How I reroofed my house for $750 and got $400 off my insurance premium.
It was about 4 years ago. I had just bought a fixer upper that needed a considerable about of work. Among the worst of which was a badly worn out roof that leaked in multiple, multiple locations (Yeah, I said multiple twice.). I was pretty strapped for cash but knew this had to be a priority if I was ever going to bring the rest of the house up to a livable standard. I began to research articles online to arm myself with some badly needed roofing knowledge. I also started doing some serious window shopping at my local home depot, as well as several used building supply stores(They often have new stuff as well). In addition to this I made a new friend called craigslist(It’s been a financial love affair ever since) and started stopping by yard sales that had shingles and roofing supplies for sale.
It was at about this stage that I realized my house was the next one over which explains why the neighbors were so pissed.
With some research, I learned that I could locate the existing leaks in the roof and coat them with a healthy amount of tar to stop the leaks. This would buy me the time I needed to take this roofing situation out of the emergency category and into the ‘you’ve got some time’ category. I then spent the next 6 months stalking down deals here and there, mostly on craigslist.
Sure enough, opportunities began to show themselves. I found several roles of heavy duty roofing tar paper, along with a case of roofing nails in one craigslist add. I found flashing, drip edging, and roof tar coating in another. I was able to track down an almost new roofing nail gun on ebay for 1/3 price. After several more successful replies to for sale adds I had accumulated almost everything I needed except for many of the shingle packages were different styles. All in all I had about 8 roles off roofing tar paper, a case of nails, drip edge, tar,… Then one day winter day I found an add for architectural dimensional shingles (the nice ones that they put on newer houses). I went over that same weekend and bought around $400 worth which was all I would need. All told, I had spend about $750 on everything at this point. I felt like I had gotten a great deal and was ready to get down to the hard labor.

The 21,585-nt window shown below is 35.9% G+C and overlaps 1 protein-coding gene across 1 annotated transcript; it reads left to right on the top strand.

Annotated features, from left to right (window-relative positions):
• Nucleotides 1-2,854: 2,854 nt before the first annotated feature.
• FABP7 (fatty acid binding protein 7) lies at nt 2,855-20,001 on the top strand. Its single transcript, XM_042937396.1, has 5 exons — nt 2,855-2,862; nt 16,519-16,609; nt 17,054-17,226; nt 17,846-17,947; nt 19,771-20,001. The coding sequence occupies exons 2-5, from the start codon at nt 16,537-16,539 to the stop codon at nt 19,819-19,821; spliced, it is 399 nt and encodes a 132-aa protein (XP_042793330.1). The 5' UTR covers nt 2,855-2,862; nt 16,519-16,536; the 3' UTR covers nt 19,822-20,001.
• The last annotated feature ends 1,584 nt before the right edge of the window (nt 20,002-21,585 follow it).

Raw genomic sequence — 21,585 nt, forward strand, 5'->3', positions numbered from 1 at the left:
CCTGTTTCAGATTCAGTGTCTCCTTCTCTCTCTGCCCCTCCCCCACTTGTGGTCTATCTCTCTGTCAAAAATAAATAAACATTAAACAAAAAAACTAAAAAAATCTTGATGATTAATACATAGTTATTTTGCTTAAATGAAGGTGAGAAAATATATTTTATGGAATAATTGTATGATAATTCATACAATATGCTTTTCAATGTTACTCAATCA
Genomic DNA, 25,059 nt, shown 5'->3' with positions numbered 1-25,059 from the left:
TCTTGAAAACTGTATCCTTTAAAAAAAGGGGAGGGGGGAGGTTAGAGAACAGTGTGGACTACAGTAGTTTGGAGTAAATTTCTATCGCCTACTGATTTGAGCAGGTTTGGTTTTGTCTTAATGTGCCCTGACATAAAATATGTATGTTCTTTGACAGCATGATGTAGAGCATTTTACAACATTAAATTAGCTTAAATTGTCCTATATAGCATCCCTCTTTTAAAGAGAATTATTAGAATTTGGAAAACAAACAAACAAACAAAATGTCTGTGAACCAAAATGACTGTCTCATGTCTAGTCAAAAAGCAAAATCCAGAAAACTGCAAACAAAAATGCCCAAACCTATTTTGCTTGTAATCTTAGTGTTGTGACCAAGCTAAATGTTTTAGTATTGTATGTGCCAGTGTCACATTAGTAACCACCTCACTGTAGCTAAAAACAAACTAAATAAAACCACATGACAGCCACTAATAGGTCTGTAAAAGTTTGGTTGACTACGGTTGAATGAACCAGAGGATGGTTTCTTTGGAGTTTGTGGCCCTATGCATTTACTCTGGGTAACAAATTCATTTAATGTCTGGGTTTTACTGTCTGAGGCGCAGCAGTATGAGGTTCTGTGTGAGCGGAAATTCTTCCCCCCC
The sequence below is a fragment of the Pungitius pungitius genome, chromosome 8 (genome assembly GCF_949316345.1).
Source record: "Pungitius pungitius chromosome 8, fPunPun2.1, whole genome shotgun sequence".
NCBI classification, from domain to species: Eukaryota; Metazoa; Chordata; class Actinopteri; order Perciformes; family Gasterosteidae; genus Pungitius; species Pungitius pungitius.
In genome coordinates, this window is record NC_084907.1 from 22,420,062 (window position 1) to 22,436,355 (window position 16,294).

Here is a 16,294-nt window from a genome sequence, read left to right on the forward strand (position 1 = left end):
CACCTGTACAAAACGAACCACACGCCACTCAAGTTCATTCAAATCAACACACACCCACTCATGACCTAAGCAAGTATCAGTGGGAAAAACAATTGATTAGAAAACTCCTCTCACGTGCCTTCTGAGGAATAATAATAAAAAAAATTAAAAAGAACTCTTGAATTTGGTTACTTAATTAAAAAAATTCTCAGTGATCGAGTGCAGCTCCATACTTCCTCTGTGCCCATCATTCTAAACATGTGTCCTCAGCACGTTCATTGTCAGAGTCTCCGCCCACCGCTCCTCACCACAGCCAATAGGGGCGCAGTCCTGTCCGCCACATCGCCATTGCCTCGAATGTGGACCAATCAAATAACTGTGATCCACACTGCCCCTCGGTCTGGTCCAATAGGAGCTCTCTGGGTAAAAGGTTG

I set a date on the calendar for an upcoming weekend and let several of my most trustee friends know that their help would be greatly appreciated if they could make it. At this point maybe some of you are probably thinking “But what about your time? You must have spent hours picking all of these things up?”. But as I have detailed here, that was time, I wouldn’t have been paid for anyway or otherwise earning money. What I could do with this time thought was invest it in saving the cost of my future spending dollars that I would have otherwise needed to earn to buy supplies at full price.
I started to realize that roofing supplies are bought and sold in cycles. People may buy them in the spring or summer to do a repair and by fall, they just want them out of their garage. This worked out to my advantage. I had extra shingles left over after the job. Maybe 10 or 20 packages. I had paid no more than $5-$10 a packet for them but I found that when I went to sell them, it was now the busy season for roofing and the price had gone up. I think I sold all of them for about $275.
1) Buy time if possible
2) Gather supplies from the lowest cost source over time if necessary
3) Can you do this job your self? With a couple of friends?
4) Can you learn this skill from a win/win scenario like volunteering?
5) Can you recoop any of your costs after the project? Selling nail gun, roofing shovels, tar, nails, extra shingles, insurance discount.
6) Can you trade labor with someone else who needs help on a project?
7) You will have grown from the experience by expanding your abilities. This makes learning the next skill go even faster. You start to build a format for future projects and life.